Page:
She hopes the event will bring revenue into the kingdom and highlight local talent.
“[When] people go to Paris on the Paris Fashion week, the hotels are completely fully booked,” she said. “I want to create the same demand in Saudi Arabia, twice a year. I want to create a platform for the local designers to go worldwide.”
Lebanese designer Naja Saade came to Riyadh to display his couture collection.
“I’m very proud to participate in this first edition of Arab Fashion Week in Saudi Arabia, because it’s a part of the revolution of the women in this country,” he said.
By bringing talent from Europe and placing international brands on the same catwalk as Arab brands, he hopes to elevate local fashion designers.
AFC wants to introduce fashion courses, internships and scholarships to Saudi Arabia and develop a fashion district in Riyadh.
Jacob Abrian, AFC founder and chief executive, said many Arabs have had to leave their countries to have fashion careers, but this recurring event allows them to stay in the region.
“I was always asking myself, why do us Arabs have to travel abroad to find our future? Why can’t we find our future in our own countries?”
RIYADH, April 11, 2018 (Reuters) - Saudi Arabia’s air defence forces intercepted a ballistic missile over Riyadh on Wednesday, state media said, after at least three blasts were heard and three clouds of smoke were seen in the sky above the capital.
Yemen’s Houthis has stepped up missile attacks on the kingdom in what it says is retaliation for air raids by a Saudi-led coalition fighting the Iran-aligned armed movement.
One man was killed in Riyadh last month by debris after the military shot down a flurry of missiles, the first casualty of the Yemen war in the Saudi capital.
Saudi Arabia and a coalition of mostly Gulf Arab states intervened in Yemen’s civil war in 2015 to try and push back the Houthis after the movement drove the internationally recognized government into Saudi exile.
The attack on Wednesday marked the fourth time in five months that missiles have flown over Riyadh, as the Houthis step up efforts to demonstrate they can reach the Saudi capital, and threatens to escalate a regional rivalry between Iran and Saudi Arabia.
Dubai, MArch 30, 2018 - Saudi Arabia’s Crown Prince Mohammed bin Salman on Friday day sounded the alarm to the international community that if action is not taken soon to rein in Iran’s mischief in the region and world, that war is inevitable.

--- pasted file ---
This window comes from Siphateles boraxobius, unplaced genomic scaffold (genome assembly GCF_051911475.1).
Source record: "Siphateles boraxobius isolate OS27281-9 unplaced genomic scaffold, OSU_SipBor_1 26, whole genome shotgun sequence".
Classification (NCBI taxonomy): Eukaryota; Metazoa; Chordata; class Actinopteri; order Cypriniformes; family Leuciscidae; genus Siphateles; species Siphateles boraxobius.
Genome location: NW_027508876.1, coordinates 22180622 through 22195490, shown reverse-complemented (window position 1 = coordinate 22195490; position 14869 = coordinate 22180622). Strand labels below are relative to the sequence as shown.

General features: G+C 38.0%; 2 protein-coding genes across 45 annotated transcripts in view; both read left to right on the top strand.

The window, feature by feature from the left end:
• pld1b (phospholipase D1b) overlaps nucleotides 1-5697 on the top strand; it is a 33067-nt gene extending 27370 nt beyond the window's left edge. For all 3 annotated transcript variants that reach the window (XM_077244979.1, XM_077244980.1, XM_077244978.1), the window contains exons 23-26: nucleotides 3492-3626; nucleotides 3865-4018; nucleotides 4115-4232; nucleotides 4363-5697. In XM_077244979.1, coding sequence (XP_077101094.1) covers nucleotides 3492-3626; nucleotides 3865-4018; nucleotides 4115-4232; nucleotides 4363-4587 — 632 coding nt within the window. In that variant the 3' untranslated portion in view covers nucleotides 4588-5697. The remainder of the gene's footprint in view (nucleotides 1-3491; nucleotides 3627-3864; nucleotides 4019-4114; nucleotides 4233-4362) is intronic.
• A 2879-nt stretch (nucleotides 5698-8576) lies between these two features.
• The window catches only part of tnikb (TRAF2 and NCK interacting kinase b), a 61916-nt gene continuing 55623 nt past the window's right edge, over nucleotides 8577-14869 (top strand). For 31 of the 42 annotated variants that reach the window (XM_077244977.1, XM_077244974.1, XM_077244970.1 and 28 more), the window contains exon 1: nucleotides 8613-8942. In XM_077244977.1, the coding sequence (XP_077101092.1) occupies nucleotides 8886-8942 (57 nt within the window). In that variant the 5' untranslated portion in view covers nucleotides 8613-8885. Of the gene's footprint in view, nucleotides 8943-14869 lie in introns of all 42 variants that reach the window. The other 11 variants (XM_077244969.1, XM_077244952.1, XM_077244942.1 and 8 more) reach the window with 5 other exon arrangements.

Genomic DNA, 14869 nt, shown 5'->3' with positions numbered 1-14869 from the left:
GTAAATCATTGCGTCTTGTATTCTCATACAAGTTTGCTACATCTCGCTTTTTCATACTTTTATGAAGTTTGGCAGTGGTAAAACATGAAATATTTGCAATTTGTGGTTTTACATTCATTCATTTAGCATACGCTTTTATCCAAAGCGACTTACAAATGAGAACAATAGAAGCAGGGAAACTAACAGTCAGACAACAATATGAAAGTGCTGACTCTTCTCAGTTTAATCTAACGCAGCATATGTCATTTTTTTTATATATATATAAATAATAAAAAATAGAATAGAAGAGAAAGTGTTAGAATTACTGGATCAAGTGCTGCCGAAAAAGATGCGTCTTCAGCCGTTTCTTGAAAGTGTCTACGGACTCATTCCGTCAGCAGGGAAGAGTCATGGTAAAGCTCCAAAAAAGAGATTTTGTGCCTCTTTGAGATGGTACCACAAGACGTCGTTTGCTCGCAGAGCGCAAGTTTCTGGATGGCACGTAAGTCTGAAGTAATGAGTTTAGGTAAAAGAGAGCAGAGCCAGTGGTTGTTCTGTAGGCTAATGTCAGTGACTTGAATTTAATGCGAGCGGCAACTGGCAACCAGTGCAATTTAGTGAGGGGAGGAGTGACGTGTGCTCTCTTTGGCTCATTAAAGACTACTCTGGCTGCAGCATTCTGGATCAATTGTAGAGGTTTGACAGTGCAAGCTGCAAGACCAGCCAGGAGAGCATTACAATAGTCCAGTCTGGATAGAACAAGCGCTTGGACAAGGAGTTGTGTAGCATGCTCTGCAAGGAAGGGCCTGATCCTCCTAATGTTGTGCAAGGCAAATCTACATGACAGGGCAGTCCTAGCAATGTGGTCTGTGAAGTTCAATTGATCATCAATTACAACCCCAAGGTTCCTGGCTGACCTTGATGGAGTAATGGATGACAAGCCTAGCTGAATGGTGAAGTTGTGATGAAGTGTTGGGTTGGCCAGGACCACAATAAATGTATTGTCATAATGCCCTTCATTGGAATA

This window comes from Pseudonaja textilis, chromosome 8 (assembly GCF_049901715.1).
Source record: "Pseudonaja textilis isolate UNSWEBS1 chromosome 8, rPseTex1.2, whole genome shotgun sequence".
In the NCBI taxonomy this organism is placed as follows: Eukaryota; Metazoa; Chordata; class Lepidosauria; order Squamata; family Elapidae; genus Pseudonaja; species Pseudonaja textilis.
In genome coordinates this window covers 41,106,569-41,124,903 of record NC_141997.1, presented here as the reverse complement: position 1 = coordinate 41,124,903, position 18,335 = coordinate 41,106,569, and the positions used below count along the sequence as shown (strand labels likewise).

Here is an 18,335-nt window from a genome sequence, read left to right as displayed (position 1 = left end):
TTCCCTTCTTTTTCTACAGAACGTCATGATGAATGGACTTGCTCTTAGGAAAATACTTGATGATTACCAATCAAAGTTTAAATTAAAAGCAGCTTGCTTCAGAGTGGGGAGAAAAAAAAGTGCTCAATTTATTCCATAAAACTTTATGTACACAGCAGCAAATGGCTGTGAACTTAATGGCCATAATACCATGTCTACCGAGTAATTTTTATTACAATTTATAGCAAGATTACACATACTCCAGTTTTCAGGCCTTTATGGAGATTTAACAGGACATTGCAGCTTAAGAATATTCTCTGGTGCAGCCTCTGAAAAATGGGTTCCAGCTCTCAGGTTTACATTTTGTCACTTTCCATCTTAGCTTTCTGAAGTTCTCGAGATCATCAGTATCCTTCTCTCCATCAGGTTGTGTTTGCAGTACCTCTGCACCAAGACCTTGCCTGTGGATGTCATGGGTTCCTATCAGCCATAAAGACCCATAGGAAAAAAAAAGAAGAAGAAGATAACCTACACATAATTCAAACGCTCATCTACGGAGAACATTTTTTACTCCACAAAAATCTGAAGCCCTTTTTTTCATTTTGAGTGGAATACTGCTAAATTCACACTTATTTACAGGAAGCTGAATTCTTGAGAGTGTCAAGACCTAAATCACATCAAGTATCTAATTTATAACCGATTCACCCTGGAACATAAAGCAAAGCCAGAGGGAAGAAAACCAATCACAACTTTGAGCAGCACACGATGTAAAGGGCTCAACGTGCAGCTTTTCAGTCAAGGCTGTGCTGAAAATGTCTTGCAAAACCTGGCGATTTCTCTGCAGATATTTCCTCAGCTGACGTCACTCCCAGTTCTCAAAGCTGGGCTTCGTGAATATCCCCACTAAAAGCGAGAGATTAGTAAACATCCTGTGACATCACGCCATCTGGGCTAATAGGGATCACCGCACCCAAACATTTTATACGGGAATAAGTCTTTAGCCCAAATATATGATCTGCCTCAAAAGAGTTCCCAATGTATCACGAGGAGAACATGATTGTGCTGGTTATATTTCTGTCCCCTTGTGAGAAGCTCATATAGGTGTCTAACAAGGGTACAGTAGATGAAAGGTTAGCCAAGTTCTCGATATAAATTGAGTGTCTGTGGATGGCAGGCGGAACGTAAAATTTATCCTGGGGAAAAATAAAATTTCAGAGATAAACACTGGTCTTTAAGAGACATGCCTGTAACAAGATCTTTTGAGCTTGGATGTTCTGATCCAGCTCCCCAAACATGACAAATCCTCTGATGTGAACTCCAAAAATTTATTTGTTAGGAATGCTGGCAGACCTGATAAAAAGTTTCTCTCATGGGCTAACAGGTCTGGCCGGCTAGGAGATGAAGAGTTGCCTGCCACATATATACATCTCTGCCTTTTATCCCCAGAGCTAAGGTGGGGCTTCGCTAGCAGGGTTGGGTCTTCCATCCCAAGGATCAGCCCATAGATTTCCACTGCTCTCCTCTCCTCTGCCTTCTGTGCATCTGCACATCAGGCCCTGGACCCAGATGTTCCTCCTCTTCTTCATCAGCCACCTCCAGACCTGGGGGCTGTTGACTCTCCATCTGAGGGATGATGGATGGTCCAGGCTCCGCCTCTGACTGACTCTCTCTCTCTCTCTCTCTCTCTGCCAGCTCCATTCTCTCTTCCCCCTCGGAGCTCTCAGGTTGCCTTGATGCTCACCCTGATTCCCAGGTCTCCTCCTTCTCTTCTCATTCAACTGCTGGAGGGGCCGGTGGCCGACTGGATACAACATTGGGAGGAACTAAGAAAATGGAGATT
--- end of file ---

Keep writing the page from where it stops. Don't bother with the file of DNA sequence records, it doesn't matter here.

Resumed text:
He called on world leaders to help check Iran’s blatant violations by squeezing it economically and politically.
He urged nations to keep up sanctions on Iran
“If we don’t succeed in what we are trying to do, we will likely have war with Iran in 10-15 years,” he said in an interview with the Wall Street Journal.
Prince Mohammad said failure to intervene in Yemen would have caused a bigger crisis.
“If we didn’t act in 2015 we would have had Yemen divided in half between the Houthis and al Qaeda,” Prince Mohammed said.
President Donald Trump, who met Prince Mohammad in Washington last week, has threatened to scrap the nuclear deal and has nominated critics of the pact to top positions recently, including Mike Pompeo as secretary of state and John Bolton as national security adviser.
Trump has long stated that the nuclear agreement was “the worst deal ever”.
European allies have pushed to preserve the deal but have come under increased pressure to amend some of the clauses in order to streghten it.
Prince Mohamamd also accused the Muslim Brotherhood of being “an incubator for terrorists”.
“We have to get rid of extremism. Without extremism no one can become a terrorist.”
Saudi Arabia has taken the Muslim Brotherhood threat seriously.
On June 5 of last year it severed relations with Qatar—along with Bahrain, the UAE and Egypt—accusing it of supporting extremism and giving safe haven to terrorists, including many senior members of the Muslm Brotherhood.
The crown prince is currently on a three-week visit to the US, hoping to ramp up support for Saudi Arabia, both economically and politically.